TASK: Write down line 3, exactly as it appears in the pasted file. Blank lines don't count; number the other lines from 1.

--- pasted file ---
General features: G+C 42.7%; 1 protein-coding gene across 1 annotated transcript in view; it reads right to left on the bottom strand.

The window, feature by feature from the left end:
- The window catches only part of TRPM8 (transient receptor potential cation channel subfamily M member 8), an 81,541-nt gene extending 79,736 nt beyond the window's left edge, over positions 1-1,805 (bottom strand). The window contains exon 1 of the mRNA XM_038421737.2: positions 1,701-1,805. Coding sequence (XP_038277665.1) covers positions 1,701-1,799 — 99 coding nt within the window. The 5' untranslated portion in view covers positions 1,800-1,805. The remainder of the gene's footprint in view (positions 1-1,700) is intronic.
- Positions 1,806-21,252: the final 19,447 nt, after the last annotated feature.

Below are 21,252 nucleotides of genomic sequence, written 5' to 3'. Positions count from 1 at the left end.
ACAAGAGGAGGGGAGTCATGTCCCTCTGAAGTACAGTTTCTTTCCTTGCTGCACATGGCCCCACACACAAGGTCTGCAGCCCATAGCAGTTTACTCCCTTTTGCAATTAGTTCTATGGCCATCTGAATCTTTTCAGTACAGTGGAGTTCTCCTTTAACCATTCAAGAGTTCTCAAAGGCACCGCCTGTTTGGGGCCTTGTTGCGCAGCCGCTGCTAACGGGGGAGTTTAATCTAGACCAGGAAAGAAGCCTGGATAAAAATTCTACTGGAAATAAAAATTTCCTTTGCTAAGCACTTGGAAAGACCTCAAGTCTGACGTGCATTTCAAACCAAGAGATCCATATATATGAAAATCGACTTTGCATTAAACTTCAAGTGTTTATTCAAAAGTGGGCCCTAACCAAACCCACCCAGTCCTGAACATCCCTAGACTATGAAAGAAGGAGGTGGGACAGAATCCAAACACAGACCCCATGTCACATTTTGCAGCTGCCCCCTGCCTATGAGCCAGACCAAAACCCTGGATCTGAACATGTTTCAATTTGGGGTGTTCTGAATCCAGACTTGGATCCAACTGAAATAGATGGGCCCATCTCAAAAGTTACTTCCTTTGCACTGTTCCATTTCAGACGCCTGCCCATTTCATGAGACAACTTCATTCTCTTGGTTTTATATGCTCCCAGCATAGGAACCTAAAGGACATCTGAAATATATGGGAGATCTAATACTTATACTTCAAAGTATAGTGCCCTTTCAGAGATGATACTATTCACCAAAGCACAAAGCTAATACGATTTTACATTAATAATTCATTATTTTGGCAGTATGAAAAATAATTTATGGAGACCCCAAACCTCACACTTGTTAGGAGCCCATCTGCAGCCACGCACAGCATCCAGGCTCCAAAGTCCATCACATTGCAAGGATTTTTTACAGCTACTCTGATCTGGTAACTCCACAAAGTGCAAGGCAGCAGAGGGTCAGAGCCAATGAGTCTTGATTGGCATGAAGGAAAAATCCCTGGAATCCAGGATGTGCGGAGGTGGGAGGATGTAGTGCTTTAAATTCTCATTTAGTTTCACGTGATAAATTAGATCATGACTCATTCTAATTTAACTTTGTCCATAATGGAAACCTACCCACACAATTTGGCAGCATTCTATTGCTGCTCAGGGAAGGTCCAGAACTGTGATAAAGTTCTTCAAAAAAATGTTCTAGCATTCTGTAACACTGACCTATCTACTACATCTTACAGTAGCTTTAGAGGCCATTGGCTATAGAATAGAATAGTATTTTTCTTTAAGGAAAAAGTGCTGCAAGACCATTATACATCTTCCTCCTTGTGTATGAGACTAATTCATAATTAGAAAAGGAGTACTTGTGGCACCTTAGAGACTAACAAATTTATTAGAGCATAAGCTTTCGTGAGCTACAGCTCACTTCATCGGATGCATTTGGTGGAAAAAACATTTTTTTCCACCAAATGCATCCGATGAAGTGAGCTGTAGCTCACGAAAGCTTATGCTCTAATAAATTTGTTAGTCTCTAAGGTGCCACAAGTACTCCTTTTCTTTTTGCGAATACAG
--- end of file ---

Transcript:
- The window catches only part of TRPM8 (transient receptor potential cation channel subfamily M member 8), an 81,541-nt gene extending 79,736 nt beyond the window's left edge, over positions 1-1,805 (bottom strand). The window contains exon 1 of the mRNA XM_038421737.2: positions 1,701-1,805. Coding sequence (XP_038277665.1) covers positions 1,701-1,799 — 99 coding nt within the window. The 5' untranslated portion in view covers positions 1,800-1,805. The remainder of the gene's footprint in view (positions 1-1,700) is intronic.